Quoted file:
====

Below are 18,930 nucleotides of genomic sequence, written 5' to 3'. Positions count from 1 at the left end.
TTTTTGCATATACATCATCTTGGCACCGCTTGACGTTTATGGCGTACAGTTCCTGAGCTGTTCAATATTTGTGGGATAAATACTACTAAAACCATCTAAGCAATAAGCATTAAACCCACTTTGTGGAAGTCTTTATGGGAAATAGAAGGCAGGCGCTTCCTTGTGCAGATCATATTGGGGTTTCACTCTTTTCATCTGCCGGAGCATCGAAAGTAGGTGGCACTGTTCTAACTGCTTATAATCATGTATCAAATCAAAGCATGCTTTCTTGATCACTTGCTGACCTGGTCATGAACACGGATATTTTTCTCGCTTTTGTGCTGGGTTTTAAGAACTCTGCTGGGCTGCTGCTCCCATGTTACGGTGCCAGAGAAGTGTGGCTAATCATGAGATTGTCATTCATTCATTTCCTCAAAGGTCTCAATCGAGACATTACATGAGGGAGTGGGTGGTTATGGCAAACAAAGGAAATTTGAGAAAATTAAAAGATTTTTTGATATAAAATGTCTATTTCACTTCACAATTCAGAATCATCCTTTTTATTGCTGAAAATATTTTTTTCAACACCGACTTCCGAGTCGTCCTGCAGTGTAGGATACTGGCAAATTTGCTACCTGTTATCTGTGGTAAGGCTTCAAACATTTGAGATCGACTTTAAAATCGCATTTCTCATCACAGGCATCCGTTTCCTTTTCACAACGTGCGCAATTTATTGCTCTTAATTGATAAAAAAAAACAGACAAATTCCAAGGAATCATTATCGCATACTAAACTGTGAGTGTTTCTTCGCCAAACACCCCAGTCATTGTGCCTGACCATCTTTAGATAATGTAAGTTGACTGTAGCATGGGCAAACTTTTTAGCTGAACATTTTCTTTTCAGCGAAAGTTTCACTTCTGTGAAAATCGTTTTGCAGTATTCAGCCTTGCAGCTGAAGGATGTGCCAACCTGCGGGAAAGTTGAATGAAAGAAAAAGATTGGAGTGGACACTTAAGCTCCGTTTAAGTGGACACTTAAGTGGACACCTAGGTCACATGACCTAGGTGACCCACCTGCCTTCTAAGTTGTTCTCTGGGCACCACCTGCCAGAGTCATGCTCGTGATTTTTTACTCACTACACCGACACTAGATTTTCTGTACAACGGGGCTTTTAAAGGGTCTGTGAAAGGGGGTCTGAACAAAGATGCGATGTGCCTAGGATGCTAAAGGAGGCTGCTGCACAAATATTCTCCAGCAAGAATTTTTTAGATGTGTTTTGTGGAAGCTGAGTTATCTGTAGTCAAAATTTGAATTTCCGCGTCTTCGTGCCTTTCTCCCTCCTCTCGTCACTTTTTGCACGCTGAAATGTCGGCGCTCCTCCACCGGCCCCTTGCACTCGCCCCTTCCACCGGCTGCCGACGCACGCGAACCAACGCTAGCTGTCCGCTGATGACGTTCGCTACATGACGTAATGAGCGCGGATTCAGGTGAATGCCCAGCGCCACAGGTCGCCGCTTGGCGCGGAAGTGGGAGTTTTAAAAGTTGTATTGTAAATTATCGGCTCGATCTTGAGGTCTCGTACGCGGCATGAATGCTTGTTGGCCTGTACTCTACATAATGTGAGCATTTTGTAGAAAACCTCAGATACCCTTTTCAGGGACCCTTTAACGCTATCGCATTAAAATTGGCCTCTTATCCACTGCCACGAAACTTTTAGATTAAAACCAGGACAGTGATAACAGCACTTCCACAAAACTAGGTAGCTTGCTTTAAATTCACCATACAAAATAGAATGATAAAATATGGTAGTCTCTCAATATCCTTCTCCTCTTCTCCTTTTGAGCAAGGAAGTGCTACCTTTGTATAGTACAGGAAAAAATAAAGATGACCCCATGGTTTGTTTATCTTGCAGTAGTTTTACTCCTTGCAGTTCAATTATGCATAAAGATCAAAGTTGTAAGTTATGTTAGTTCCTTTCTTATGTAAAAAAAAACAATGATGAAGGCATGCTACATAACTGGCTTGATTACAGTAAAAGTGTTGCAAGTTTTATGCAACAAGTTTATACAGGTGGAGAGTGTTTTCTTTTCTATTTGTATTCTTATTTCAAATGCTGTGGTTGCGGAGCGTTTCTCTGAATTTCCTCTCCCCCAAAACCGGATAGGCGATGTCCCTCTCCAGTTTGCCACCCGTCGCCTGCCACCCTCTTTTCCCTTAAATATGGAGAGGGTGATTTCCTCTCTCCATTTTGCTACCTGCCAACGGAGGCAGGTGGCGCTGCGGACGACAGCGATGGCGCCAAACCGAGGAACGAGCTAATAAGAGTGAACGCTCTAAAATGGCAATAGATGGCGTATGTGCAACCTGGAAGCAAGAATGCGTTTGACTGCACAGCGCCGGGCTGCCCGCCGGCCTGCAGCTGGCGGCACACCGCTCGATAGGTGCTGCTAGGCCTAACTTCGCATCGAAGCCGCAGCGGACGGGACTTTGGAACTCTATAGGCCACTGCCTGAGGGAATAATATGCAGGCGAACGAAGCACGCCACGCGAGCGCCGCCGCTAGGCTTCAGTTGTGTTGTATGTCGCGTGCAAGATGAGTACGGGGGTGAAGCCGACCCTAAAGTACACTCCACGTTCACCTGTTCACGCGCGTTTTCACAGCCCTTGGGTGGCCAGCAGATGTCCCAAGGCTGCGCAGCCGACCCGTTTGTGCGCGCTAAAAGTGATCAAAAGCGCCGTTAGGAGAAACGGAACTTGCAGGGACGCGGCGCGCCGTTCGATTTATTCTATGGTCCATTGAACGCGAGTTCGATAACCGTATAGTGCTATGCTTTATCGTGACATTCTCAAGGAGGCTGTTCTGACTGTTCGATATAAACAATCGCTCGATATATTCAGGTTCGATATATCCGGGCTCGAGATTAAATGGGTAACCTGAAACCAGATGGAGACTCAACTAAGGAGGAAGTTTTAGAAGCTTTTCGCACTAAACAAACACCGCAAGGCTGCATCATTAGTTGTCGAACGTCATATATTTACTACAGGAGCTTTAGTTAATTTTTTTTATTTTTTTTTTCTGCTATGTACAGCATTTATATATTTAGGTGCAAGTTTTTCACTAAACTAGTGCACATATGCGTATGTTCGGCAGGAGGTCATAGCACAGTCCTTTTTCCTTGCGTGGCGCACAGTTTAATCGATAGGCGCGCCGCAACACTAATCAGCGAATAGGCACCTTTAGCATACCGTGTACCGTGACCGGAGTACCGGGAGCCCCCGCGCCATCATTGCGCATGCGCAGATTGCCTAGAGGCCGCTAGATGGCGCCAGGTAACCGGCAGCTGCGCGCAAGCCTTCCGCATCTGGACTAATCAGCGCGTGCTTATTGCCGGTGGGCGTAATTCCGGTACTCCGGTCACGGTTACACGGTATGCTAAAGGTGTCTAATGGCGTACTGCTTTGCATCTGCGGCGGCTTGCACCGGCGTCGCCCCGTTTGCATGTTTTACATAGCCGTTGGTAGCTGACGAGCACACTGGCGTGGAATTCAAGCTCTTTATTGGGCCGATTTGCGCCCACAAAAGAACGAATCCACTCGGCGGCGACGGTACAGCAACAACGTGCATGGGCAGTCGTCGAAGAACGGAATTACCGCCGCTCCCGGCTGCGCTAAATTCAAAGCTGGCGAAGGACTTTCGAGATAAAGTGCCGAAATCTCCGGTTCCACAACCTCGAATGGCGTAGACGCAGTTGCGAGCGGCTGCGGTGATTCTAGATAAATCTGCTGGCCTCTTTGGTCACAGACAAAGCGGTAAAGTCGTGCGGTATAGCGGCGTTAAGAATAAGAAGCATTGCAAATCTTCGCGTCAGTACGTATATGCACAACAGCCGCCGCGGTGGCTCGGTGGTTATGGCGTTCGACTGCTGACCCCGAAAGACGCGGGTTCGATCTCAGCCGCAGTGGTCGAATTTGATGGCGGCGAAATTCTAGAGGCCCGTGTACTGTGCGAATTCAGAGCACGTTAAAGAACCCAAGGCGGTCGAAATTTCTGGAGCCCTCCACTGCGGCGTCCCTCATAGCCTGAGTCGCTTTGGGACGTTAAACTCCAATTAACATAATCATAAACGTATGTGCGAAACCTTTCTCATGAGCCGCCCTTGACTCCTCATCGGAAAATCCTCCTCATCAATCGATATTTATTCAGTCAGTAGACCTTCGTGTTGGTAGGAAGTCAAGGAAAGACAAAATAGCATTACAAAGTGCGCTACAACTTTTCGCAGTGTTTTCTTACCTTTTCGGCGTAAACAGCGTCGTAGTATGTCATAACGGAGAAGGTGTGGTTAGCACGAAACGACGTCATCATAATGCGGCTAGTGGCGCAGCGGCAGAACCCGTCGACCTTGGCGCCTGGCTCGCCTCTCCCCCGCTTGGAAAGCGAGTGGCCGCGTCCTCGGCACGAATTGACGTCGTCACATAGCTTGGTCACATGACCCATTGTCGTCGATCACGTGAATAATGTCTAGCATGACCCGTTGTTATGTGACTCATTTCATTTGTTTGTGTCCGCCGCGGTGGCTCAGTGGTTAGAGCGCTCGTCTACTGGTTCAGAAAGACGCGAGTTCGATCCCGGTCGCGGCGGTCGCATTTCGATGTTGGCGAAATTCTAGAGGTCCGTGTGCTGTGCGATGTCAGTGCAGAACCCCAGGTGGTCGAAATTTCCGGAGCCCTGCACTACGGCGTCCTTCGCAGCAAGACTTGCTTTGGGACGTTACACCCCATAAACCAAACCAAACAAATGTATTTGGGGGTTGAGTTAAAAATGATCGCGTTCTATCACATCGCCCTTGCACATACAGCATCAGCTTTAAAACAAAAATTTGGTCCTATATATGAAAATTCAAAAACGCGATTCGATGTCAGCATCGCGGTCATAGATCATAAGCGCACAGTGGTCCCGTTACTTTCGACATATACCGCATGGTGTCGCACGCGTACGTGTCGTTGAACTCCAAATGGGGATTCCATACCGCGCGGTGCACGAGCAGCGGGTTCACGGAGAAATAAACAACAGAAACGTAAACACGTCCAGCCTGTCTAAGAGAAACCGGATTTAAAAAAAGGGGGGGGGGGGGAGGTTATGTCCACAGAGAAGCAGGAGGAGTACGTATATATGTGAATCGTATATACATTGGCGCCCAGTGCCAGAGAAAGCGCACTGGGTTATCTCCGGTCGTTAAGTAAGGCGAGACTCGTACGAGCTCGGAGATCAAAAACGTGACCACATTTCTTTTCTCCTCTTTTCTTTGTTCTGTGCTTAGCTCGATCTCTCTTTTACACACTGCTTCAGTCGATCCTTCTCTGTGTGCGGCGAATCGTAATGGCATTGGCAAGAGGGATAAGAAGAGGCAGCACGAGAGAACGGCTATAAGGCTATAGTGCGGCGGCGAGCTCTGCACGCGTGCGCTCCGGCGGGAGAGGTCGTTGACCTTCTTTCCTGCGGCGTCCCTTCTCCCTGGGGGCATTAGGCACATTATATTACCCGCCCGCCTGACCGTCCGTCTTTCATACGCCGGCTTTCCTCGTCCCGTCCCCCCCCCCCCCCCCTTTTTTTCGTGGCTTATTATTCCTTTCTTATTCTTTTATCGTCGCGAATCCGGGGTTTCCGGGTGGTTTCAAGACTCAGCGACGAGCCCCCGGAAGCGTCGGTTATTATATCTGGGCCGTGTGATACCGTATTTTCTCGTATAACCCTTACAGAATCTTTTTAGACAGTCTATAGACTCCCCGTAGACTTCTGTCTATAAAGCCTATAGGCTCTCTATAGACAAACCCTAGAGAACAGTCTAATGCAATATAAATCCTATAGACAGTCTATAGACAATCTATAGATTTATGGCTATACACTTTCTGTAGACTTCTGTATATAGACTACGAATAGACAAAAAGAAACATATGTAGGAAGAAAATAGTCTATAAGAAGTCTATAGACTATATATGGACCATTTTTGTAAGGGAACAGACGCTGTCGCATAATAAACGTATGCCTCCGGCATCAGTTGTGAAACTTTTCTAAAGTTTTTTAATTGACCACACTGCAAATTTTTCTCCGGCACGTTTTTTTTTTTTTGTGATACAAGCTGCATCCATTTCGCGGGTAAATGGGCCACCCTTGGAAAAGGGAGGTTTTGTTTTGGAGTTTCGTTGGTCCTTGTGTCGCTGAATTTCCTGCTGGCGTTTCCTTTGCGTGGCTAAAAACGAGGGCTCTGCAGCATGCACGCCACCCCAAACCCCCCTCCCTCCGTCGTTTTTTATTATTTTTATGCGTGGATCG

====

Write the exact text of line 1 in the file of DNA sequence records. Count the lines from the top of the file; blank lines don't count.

Below are 18,930 nucleotides of genomic sequence, written 5' to 3'. Positions count from 1 at the left end.